Lithography was kindly provided by Gavin Martin Colournet and Zen Pure White paper supplied by GF Smith.
Continue reading “New Work: ‘Symbol, Mark and a Typeface’ posters”
Harry Pearce was invited to contribute to a book and app by Art Tails, a group of professional artists and creators related to the community of Tōhoku, the region of Japan hardest hit by the March 11, 2011 earthquake and tsunami. As well as contributing several pieces of his work he also created this poster specifically for the project as an acknowledgement of the inspiration of two of his heroes, Hamada and Yanagi. With his contribution he sent the following thoughts:
I am so honoured to have been asked to contribute to your beautiful publication. As well as sending you three of my favourite pieces of work, I really wanted to create something particular for this publication. It’s my way of a little thank you for your collective inspiration.
The Japanese and eastern aesthetic has been a major influence on my career and life. For a very long time the vision and insights of Shoji Hamada and Soetsu Yanagi have been a particular inspiration to me.
They taught me where to look for feeling and truth, in myself and my work. Many of your great artists and designers are so knowing in the truest sense. As an acknowledgement to you all I have taken a beautiful quote from Hamada, “Beauty is not in the head or in the heart, but in the abdomen,” and created this poster in his and your honour.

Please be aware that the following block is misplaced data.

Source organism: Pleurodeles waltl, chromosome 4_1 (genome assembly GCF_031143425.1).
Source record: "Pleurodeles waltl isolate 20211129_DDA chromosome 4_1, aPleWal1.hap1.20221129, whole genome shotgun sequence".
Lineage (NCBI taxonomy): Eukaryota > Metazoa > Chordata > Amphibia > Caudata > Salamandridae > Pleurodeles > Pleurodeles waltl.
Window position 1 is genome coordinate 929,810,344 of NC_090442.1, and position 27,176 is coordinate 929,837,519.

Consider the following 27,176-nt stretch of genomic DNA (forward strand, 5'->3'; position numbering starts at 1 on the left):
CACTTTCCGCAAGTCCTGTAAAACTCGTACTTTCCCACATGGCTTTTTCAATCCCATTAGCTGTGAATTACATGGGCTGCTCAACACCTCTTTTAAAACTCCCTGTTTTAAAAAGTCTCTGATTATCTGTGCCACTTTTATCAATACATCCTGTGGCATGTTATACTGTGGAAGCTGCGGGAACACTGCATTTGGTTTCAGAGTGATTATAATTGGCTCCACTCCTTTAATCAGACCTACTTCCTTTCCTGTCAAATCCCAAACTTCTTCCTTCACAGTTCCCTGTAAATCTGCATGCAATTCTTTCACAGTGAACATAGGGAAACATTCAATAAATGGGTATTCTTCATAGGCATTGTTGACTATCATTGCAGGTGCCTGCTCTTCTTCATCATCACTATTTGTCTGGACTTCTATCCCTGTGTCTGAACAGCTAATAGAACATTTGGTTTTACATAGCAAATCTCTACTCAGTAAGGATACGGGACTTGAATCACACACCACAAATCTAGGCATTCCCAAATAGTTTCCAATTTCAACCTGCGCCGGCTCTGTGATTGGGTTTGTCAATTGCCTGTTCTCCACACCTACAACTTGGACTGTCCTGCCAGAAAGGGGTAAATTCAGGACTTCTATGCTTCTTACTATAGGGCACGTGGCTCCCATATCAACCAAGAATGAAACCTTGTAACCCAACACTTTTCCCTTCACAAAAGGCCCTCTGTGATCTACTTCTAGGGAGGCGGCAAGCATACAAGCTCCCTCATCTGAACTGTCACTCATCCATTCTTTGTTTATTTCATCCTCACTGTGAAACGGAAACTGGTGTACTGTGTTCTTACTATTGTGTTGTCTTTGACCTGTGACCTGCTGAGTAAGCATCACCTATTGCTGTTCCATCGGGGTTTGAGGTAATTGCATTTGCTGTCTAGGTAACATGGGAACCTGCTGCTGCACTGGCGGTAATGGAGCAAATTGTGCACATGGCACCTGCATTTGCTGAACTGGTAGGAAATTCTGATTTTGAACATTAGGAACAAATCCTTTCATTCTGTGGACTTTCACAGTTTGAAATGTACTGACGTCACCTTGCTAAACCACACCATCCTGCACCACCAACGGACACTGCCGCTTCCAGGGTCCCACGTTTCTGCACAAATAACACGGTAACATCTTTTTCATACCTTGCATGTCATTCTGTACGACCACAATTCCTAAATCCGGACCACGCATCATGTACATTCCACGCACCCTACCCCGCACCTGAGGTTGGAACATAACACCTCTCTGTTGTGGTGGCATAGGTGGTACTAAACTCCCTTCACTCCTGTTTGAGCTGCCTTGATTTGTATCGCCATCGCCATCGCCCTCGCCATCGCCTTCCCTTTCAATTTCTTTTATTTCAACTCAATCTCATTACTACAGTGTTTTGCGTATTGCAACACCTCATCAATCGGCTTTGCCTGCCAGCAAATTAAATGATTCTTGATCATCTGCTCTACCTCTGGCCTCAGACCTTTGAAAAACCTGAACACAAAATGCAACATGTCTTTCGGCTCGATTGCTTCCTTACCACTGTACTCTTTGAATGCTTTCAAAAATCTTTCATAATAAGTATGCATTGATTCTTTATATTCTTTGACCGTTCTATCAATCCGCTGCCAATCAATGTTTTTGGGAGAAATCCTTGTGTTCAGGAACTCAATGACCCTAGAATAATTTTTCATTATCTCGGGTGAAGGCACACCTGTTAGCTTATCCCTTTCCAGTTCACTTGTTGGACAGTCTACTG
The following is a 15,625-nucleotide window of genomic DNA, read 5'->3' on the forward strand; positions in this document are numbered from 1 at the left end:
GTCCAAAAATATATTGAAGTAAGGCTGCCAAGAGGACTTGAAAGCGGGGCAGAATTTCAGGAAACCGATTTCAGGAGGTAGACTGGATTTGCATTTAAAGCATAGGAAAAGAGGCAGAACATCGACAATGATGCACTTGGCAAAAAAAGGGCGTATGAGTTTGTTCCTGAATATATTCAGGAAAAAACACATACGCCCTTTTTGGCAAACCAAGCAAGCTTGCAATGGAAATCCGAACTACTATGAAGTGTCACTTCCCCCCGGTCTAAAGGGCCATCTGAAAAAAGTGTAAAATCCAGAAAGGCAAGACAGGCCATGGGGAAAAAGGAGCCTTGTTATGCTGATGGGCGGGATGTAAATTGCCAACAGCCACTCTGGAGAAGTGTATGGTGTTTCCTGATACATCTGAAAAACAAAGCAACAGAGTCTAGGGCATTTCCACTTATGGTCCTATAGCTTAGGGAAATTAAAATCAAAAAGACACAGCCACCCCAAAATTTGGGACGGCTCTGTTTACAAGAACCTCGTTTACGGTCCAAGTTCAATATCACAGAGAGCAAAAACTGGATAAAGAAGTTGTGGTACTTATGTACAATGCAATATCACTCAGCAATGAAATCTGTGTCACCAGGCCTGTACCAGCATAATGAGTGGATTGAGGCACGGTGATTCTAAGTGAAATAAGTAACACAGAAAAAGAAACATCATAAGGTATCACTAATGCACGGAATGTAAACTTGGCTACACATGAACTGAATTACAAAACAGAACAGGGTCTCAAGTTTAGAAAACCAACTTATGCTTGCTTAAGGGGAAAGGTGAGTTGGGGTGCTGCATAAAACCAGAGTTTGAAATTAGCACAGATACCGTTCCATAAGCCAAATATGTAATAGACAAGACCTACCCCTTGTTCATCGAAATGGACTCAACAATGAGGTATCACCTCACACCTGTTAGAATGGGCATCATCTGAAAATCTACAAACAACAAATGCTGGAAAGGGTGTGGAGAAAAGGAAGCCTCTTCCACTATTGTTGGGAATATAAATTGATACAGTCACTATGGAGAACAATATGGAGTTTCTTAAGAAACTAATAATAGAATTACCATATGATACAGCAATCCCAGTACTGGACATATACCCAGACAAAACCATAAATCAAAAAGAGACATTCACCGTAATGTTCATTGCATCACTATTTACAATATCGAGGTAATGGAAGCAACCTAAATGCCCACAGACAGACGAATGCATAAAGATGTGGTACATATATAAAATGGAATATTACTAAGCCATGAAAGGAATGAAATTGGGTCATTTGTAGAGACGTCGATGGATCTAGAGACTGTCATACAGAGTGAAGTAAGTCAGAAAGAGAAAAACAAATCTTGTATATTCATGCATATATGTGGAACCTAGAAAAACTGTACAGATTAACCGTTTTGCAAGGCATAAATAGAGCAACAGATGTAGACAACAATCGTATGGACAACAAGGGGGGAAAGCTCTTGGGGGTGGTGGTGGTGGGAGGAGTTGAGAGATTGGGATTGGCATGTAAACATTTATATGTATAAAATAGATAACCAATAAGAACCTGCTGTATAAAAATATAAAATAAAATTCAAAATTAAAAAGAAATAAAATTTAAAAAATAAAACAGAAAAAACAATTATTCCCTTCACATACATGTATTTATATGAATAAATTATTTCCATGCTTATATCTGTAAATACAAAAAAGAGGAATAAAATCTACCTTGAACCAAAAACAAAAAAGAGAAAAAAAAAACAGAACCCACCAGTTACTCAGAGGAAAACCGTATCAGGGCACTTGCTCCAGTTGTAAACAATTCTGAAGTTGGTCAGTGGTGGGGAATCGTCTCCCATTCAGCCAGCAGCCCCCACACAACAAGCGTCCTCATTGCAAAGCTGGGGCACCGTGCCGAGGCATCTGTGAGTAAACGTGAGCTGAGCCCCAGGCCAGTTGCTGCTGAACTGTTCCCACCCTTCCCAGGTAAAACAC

No matter the hardships your beautiful country is suffering, your spirit and vision will endure.
Project Team: Harry Pearce, partner-in-charge and designer, Sean Chilvers, designer.
Pentagram’s Paula Scher and Michael Schnepf had the treat of designing this year’s poster for New York City’s annual Pumpkin Festival, featuring our new identity for NYC Parks.
For the past three decades, Pentagram’s Michael Bierut has kept a numbered series of notebooks—plain composition books, filled with rough sketches, notes taken in client meetings, doodles and design ideas—that cumulatively provide a record of his working life. These books are a focus of 30 Years 90 Notebooks, a new exhibition at the Esther Massry Gallery at the College of Saint Rose in Albany, New York. The exhibition juxtaposes original sketches with finished work, giving viewers insight into Bierut’s design process. Over 40 posters are on view, including works for the Yale School of Architecture, The Architectural League of New York, AIGA and the Brooklyn Academy of Music.
Bierut, with designer Hamish Smyth, has designed a special poster for the exhibition that pictures the covers of 88 existing notebooks (two were lost over the years). Signed copies of the poster will be available for purchase at the gallery during the show’s run. 30 Years 90 Notebooks remains on view through January 22, 2012.
Project Team: Michael Bierut, partner-in-charge and designer; Tracey Cameron, exhibition design and curation; Hamish Smyth, poster design.
Quick Link: Paula Scher’s Posters That Celebrate the Joy of Type